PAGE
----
My wife is adept at finding apt terms for human activities. When I spoke at a conference on corporate communication and bemoaned the gap between pronouncements in corporate ads and the behaviour of those companies, she suggested the term ‘corporate dissonance’.
She also found words for the phenomenon of being diverted from your purpose by a secondary thought, for example returning from a trip upstairs bringing an item other than the one that had instigated the journey. She called it ‘second-item syndrome’.
Last week, we were discussing the renaming of the bus pass. ‘Freedom Pass’, she said, ‘is what you might call “linguistic added value”.’ I offered the London Eye as another example. As we discussed it, I realised that much of my career has involved creating linguistic added value. Sometimes it is roses by other names. Occasionally, the new term points up the reality of the product promise, suggesting potential beyond the expected.
There was an example of the latter in World War II. After a couple of years of rationing, the purchase of other items – off-ration, but in short supply – was controlled. Tinned meats, fruit and fish, dried goods and delicacies were restricted. Each was allotted a numerical value. A monthly total was decreed for each person to spend, across the range or even on just one item.
This was rationing, but not as we had known it. In contradistinction to the rigid distribution of limited resources by the authorities, there was introduced a degree of choice. The ad team at the Ministry of Food was tasked with finding a term which would reflect that consumer-friendly innovation. They came up with ‘personal points’. A master stroke of linguistic added value.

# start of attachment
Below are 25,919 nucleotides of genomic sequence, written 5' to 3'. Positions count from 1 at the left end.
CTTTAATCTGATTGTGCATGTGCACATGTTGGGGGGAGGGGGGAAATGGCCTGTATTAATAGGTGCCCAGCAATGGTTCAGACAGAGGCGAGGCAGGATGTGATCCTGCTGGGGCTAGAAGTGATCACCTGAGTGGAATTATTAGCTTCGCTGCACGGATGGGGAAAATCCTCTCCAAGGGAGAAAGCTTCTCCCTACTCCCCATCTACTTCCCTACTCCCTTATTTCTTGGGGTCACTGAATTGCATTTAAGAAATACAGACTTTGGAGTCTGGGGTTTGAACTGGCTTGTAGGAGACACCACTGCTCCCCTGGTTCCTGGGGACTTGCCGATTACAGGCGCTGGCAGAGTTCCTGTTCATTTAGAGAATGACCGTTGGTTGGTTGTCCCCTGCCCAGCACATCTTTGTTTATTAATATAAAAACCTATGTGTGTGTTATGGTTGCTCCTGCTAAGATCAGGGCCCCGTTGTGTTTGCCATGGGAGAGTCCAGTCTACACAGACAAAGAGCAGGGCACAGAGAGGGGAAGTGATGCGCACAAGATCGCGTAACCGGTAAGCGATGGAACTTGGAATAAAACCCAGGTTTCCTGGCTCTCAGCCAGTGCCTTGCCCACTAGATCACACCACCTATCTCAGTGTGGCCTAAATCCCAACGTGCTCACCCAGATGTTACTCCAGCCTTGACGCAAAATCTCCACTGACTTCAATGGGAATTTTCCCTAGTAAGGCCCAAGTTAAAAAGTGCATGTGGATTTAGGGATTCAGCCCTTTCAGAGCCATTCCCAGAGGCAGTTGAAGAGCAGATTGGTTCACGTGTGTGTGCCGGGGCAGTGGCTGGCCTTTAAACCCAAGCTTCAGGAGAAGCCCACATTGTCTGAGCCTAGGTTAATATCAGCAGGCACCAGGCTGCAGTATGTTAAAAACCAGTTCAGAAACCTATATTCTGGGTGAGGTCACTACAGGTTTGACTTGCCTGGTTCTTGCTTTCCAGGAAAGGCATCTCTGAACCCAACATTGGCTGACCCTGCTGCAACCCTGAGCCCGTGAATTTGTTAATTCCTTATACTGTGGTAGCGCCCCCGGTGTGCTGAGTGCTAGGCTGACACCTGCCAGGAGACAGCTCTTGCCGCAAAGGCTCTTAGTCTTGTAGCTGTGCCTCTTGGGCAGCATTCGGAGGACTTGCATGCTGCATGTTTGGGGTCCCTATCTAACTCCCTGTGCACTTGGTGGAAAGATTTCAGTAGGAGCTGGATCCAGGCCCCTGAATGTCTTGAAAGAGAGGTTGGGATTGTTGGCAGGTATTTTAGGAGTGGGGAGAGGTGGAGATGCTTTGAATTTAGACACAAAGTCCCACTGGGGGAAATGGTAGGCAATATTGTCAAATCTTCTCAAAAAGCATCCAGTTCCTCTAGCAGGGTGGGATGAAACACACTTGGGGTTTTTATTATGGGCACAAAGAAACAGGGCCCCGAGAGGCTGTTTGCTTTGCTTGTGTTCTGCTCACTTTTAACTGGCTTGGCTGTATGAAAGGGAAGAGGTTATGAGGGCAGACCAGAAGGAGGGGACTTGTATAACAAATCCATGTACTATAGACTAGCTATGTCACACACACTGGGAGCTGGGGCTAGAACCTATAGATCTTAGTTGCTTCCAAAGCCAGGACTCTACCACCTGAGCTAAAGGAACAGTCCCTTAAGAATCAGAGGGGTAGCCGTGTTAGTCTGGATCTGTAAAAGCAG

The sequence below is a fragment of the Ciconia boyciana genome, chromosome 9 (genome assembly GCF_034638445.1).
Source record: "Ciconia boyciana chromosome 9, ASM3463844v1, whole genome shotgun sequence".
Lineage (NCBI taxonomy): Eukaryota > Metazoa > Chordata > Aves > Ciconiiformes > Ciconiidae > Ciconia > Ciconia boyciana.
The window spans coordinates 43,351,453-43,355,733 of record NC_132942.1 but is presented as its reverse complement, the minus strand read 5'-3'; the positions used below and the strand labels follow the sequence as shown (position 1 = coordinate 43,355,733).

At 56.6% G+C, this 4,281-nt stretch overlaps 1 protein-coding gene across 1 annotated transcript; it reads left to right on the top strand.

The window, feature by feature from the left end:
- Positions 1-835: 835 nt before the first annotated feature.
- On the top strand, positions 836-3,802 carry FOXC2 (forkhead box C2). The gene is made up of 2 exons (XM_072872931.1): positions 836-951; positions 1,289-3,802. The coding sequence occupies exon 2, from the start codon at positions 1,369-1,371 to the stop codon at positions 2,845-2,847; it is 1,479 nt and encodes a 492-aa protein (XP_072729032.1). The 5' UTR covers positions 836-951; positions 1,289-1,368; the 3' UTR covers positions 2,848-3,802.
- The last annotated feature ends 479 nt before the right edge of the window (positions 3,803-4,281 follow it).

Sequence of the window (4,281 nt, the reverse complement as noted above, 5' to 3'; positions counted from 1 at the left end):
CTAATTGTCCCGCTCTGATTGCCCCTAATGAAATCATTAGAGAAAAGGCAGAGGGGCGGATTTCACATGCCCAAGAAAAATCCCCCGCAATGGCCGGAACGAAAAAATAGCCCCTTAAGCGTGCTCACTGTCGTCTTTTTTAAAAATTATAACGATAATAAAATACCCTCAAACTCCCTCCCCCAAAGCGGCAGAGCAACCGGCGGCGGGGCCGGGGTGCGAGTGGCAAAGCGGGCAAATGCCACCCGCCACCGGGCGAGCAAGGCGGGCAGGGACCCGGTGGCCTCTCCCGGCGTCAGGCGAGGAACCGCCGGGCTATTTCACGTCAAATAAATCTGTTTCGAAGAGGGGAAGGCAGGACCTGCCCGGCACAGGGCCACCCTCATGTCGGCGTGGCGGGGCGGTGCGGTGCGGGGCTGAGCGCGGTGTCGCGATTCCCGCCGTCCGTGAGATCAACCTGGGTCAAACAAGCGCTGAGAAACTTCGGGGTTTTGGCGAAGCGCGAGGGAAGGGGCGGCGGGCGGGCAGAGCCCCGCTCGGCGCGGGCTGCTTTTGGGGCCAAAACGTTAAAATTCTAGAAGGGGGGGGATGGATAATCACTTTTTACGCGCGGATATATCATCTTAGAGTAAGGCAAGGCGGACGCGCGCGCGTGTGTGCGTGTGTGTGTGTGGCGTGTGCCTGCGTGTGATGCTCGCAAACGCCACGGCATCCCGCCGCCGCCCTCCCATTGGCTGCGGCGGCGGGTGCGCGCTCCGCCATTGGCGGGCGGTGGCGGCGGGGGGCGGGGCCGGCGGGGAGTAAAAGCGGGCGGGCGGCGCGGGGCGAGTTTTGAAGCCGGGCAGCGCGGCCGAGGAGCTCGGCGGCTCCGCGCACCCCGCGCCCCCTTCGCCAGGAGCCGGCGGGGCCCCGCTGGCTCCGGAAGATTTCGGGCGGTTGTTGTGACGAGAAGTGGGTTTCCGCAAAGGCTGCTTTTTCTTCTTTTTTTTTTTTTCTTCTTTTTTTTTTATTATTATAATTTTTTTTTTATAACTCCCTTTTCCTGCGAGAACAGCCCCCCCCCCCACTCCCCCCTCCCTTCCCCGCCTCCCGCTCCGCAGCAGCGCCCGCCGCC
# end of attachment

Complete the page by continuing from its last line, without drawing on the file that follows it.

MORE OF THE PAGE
The day after my wife invented the term, I was confronted in a local store by a display of containers, each with a slit in the top and a colourful design. They bore purposeful names such as ‘season-ticket fund’, ‘new handbag fund’, ‘silver saver’. The jolly tubes were money boxes transmuted by linguistic added value.
I was fascinated early by the magic of words, often seduced by the apparent grandeur of the more ornate. When writing a school essay, how could I be satisfied with the word ‘wrong’ when I could borrow the overblown ‘manifestly erroneous’ from some, now forgotten, source? A copywriter colleague many years later was dissatisfied with the adjective ‘full’ when describing a flavour. He opted for the grander-sounding ‘fulsome’, which he chose not to look up in a dictionary. More wasn’t just less, but meaningless.
Mind you, dictionaries don’t stand still. The good ones reflect change of usage. Fossilisation is for pedants. I recall being corrected by my college tutor for describing an atmosphere as ‘stultifying’. What did it mean? ‘Stifling’, I replied. ‘No’, he responded. ‘It comes from the Latin, stultus, a fool. Your word means “causing to appear foolish”.’ Contemporary dictionaries confirm this, but general usage has yet to adjust as a contemporary Roget’s Thesaurus witnesses, where the word rubs shoulders with ‘smother’, stifle’, ‘bottle up’.
Knowing Latin origins of words is a neat ploy. And if I don’t know I fall back on a line I heard on radio: ‘It comes from two Latin words, hippo, “I drink”; potamus, “a bucketful”.’ Now that’s what I call linguistic added value. Or ‘Lav’, as we say in Croydon.